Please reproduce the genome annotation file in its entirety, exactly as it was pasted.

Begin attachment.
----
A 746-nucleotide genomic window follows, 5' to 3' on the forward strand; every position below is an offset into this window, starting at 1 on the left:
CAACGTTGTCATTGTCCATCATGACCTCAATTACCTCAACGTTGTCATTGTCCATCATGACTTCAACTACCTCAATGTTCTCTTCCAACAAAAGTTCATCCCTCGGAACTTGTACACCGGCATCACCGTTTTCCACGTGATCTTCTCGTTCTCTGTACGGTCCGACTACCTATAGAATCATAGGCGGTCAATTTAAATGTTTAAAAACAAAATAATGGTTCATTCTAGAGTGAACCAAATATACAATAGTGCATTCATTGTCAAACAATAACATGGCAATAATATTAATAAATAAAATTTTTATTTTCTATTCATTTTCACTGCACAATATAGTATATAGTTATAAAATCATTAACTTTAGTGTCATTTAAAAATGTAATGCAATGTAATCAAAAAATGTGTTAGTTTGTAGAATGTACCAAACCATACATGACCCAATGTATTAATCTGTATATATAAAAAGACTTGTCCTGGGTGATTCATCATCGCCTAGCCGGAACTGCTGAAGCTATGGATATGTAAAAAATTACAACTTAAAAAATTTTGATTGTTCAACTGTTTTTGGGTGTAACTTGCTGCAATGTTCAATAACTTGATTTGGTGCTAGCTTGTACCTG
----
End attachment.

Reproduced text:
A 746-nucleotide genomic window follows, 5' to 3' on the forward strand; every position below is an offset into this window, starting at 1 on the left:
CAACGTTGTCATTGTCCATCATGACCTCAATTACCTCAACGTTGTCATTGTCCATCATGACTTCAACTACCTCAATGTTCTCTTCCAACAAAAGTTCATCCCTCGGAACTTGTACACCGGCATCACCGTTTTCCACGTGATCTTCTCGTTCTCTGTACGGTCCGACTACCTATAGAATCATAGGCGGTCAATTTAAATGTTTAAAAACAAAATAATGGTTCATTCTAGAGTGAACCAAATATACAATAGTGCATTCATTGTCAAACAATAACATGGCAATAATATTAATAAATAAAATTTTTATTTTCTATTCATTTTCACTGCACAATATAGTATATAGTTATAAAATCATTAACTTTAGTGTCATTTAAAAATGTAATGCAATGTAATCAAAAAATGTGTTAGTTTGTAGAATGTACCAAACCATACATGACCCAATGTATTAATCTGTATATATAAAAAGACTTGTCCTGGGTGATTCATCATCGCCTAGCCGGAACTGCTGAAGCTATGGATATGTAAAAAATTACAACTTAAAAAATTTTGATTGTTCAACTGTTTTTGGGTGTAACTTGCTGCAATGTTCAATAACTTGATTTGGTGCTAGCTTGTACCTG